Hacker News new | past | comments | ask | show | jobs | submit login

Other companies would "damage control" by re-enabling new pad creation until their preferred new version came out.

Google promises to open-source the code.

I call this a win for nonevil. Any sufficiently advanced damage control is indistinguishable from ethics.




Google's "don't be evil" motto is a weak one for several reasons. Negative mottos are inherently weak because they provide a lot of leeway in definition, it's always possible to fuzz the line on what's evil and define evil to be a smaller and smaller zone of behavior. In the strictest terms Google has already committed a fair number of evil acts (e.g. cooperating with Chinese persecution). Also, a double negative (essentially don't be not good) is fundamentally weaker than a positive statement (e.g. "do only good"). More so, over time a statement such as "don't be evil" quickly morphs into "be much less evil than the competition" which then slowly morphs over time into "be just a little bit less evil than the competition". Reading the comments here defending google's actions re: etherpad it's hard to argue that google is at any stage other than the last "be a little less evil than the competition" stage.

And at that point your precious "don't be evil" guidance is worthless because at best you are so inconsequentially less evil than the run of the mill heartless corporation that you really haven't decreased the amount of evil being done in the world.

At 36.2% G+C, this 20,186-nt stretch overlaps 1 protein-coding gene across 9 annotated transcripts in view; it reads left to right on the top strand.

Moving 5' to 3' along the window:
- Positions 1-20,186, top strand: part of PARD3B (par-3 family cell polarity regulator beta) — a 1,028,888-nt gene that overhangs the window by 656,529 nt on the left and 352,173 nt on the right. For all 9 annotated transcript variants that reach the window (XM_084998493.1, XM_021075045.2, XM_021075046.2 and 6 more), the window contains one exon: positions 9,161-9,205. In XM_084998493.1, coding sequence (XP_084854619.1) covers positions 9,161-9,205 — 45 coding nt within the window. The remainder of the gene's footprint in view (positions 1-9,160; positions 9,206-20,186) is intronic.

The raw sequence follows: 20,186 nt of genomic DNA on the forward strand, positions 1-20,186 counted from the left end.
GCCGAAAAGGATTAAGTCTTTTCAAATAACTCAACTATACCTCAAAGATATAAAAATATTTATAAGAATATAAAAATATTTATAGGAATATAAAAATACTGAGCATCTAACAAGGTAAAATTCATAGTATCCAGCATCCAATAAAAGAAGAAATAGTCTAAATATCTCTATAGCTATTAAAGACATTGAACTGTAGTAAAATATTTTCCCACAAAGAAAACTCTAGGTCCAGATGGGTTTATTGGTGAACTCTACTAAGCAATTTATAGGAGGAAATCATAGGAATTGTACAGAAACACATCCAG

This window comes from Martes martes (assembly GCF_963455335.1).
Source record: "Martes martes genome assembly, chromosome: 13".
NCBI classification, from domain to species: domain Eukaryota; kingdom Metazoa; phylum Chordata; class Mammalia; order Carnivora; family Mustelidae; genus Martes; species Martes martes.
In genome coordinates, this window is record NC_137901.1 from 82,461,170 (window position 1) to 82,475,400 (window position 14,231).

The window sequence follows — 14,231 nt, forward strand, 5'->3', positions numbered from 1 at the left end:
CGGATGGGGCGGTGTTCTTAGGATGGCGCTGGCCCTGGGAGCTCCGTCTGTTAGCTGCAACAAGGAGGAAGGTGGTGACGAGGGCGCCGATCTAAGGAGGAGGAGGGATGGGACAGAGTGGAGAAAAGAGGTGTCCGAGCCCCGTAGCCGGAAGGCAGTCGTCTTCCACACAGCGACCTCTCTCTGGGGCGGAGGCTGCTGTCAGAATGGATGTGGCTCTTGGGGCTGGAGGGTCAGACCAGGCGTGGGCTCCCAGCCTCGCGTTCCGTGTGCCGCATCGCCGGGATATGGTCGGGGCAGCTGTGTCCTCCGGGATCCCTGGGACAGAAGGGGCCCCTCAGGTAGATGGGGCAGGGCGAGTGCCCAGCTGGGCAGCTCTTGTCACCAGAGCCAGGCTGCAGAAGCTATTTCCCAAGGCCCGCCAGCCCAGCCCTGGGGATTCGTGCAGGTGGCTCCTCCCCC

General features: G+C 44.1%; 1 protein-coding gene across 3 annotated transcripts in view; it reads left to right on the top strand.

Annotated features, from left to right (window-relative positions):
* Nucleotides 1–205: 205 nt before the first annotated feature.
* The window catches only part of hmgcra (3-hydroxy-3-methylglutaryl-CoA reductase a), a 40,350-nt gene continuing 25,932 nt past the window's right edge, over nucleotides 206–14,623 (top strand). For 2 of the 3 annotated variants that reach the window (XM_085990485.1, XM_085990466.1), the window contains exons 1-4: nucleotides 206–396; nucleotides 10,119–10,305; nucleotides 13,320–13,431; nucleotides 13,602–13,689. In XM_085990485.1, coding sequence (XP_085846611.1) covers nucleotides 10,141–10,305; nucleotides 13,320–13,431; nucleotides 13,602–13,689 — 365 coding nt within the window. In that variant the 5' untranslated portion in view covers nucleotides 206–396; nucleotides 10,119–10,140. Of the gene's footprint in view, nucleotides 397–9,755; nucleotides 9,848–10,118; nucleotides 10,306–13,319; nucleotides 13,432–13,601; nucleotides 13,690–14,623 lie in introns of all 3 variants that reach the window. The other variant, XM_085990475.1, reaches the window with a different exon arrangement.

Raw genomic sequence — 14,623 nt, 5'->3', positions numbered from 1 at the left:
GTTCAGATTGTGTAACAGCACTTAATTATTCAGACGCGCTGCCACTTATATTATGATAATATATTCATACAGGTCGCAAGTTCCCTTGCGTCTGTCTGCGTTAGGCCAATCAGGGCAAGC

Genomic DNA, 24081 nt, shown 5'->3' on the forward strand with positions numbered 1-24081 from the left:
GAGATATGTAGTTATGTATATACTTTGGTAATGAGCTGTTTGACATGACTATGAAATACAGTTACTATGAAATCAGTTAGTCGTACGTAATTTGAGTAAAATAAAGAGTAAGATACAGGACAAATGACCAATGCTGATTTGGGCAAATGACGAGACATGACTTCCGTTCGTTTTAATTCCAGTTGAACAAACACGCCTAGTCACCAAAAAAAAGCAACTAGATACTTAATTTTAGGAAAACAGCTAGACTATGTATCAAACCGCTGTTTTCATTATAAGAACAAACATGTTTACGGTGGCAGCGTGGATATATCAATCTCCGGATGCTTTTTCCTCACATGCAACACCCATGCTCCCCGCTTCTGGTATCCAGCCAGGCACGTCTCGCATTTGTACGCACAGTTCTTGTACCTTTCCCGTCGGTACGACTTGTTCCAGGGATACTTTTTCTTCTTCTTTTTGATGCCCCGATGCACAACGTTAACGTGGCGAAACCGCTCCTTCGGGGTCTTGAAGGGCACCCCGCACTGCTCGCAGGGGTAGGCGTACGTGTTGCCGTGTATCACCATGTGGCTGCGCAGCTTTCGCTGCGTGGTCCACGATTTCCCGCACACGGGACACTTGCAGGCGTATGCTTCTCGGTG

You've got an odd definition of evil.

Exactly which part is evil? 1) Buying AppJet 2) Publicly announcing their intentions for the service 3) Listing to feedback 4) Changing their intentions for the service (on a weekend)

This is a serious question, btw. Obviously shutting down a service isn't evil on it's own - it's a net good for the world if no one care about it (saving electricity, giving people more fulfilling work etc).

Perhaps your argument is that they should have responded quicker. If that's the case then would it be possible for you to lay out your proposal for quicker responses?


2.5) That their intentions are "now or soon you must stop using this service which you like, and instead you can use our unfinished, very different service or you can fuck off".

We call it 'evil' (to some degree) when a big supermarket starts up on the edge of town, shuts down the small independent shops and offers you the choice of supermarket-butcher and supermarket-baker or nothing, don't we?

We call it 'evil' (to some degree) when governments or industry forcibly buy up houses and turf people out to build a railway or reservoir, and offer people the choice of whatever-the-government-wants-to-pay or nothing, yes?

Yes Google have turned it around very quickly, but in the context of the parent post "we like EtherPad let's use our massive amounts of cash to hire their developers and incidentally ruin their product but who cares" is not on the same level of goodness as "we like EtherPad let's use our massive amounts of cash to train our developers and make our product so good that people move over by choice".


You know, shutting down creating new documents for two whole days (for free users, not paying ones) has to be pretty low on the evil scale, when the next announcement is that they're going to open-source it. C'mon.


Reading the comments here defending google's actions re: etherpad it's hard to argue that google is at any stage other than the last "be a little less evil than the competition" stage.